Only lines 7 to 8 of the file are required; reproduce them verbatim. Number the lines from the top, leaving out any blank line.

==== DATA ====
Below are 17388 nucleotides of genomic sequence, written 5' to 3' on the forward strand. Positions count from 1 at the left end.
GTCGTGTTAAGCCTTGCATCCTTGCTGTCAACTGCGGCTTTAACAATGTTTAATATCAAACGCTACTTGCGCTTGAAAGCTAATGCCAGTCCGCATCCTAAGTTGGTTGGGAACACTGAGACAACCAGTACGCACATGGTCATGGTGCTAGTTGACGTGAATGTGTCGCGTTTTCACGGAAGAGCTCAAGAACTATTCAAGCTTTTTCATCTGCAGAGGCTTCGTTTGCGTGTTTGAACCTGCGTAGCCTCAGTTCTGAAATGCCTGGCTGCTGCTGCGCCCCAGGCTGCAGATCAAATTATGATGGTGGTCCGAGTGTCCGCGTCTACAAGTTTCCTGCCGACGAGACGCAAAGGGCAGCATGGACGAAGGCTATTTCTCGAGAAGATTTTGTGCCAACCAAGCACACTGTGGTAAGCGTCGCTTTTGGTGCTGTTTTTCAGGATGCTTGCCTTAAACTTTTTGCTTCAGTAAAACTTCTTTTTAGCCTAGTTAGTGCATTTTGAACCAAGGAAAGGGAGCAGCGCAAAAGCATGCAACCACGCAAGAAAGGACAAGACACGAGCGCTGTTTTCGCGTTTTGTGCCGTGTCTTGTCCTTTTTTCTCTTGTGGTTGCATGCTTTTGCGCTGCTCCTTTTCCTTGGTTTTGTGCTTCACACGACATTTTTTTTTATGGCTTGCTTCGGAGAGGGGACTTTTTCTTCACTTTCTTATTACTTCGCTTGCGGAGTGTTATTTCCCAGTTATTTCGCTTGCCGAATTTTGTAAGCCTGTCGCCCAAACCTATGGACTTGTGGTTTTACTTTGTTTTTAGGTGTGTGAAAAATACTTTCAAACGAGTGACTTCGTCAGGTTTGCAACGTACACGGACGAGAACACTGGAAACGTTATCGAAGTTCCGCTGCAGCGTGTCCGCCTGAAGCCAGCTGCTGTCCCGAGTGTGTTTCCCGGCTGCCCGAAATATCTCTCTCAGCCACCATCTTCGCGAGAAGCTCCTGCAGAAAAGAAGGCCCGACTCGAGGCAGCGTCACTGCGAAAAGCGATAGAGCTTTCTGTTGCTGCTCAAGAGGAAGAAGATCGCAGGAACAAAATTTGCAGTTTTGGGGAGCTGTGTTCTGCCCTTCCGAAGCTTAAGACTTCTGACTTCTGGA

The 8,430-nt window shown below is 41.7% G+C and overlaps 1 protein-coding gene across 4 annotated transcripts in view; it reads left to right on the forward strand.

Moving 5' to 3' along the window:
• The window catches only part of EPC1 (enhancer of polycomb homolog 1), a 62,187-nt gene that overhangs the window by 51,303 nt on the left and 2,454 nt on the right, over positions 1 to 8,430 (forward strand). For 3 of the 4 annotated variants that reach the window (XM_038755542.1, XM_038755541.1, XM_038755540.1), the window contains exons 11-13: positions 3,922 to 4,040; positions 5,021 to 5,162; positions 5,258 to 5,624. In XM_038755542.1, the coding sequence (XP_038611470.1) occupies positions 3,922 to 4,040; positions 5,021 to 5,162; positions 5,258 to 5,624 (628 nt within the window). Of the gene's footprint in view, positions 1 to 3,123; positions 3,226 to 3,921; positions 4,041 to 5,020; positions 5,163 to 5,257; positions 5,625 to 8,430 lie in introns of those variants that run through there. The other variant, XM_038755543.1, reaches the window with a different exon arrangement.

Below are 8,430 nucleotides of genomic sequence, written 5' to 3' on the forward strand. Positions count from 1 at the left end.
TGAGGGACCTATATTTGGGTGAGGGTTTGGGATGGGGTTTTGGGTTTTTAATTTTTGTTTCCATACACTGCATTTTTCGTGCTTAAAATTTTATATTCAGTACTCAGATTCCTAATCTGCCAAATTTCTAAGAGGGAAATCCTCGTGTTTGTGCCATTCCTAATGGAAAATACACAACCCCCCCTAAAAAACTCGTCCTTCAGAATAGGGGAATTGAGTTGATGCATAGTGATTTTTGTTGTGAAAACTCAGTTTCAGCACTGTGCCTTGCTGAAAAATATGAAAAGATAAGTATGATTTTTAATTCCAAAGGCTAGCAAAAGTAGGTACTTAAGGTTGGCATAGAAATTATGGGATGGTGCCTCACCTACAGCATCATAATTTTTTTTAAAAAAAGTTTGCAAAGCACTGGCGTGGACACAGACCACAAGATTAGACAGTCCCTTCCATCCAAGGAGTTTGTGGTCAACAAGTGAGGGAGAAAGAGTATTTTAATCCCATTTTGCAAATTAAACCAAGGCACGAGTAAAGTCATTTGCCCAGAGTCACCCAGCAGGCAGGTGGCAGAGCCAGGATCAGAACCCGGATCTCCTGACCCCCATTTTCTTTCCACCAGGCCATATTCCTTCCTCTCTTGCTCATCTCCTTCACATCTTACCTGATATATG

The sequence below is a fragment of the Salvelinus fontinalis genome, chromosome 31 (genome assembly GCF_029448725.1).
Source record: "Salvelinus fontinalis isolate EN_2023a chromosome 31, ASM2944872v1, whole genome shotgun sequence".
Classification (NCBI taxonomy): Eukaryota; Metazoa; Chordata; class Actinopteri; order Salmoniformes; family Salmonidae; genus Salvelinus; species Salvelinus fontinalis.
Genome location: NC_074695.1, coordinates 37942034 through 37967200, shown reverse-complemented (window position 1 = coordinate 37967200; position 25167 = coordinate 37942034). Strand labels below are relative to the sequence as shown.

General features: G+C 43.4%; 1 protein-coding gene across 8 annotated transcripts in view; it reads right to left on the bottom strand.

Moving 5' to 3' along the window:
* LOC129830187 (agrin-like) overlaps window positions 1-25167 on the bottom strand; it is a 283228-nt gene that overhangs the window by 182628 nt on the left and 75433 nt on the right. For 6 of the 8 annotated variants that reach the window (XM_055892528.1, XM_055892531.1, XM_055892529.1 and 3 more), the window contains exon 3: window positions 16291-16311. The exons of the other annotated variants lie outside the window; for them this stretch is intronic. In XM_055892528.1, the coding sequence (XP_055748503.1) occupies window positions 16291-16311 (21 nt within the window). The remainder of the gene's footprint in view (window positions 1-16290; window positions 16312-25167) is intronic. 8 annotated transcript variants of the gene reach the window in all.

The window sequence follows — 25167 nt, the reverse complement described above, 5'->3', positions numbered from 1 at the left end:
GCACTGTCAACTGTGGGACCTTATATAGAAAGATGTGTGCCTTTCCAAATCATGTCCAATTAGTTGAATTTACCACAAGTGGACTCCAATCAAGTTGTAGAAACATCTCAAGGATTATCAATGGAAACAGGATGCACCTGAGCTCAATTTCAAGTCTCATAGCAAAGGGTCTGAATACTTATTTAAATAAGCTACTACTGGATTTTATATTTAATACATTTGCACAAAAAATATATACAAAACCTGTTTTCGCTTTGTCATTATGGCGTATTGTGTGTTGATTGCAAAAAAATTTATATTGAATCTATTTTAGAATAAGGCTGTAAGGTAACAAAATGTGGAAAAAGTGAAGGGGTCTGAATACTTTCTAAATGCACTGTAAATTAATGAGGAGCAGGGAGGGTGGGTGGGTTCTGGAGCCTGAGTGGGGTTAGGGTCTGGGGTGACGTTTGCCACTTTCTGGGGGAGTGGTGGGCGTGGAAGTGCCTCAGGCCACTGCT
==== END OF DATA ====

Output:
TGAGGGACCTATATTTGGGTGAGGGTTTGGGATGGGGTTTTGGGTTTTTAATTTTTGTTTCCATACACTGCATTTTTCGTGCTTAAAATTTTATATTCAGTACTCAGATTCCTAATCTGCCAAATTTCTAAGAGGGAAATCCTCGTGTTTGTGCCATTCCTAATGGAAAATACACAACCCCCCCTAAAAAACTCGTCCTTCAGAATAGGGGAATTGAGTTGATGCATAGTGATTTTTGTTGTGAAAACTCAGTTTCAGCACTGTGCCTTGCTGAAAAATATGAAAAGATAAGTATGATTTTTAATTCCAAAGGCTAGCAAAAGTAGGTACTTAAGGTTGGCATAGAAATTATGGGATGGTGCCTCACCTACAGCATCATAATTTTTTTTAAAAAAAGTTTGCAAAGCACTGGCGTGGACACAGACCACAAGATTAGACAGTCCCTTCCATCCAAGGAGTTTGTGGTCAACAAGTGAGGGAGAAAGAGTATTTTAATCCCATTTTGCAAATTAAACCAAGGCACGAGTAAAGTCATTTGCCCAGAGTCACCCAGCAGGCAGGTGGCAGAGCCAGGATCAGAACCCGGATCTCCTGACCCCCATTTTCTTTCCACCAGGCCATATTCCTTCCTCTCTTGCTCATCTCCTTCACATCTTACCTGATATATG

The sequence below is a fragment of the Salvelinus fontinalis genome, chromosome 31 (genome assembly GCF_029448725.1).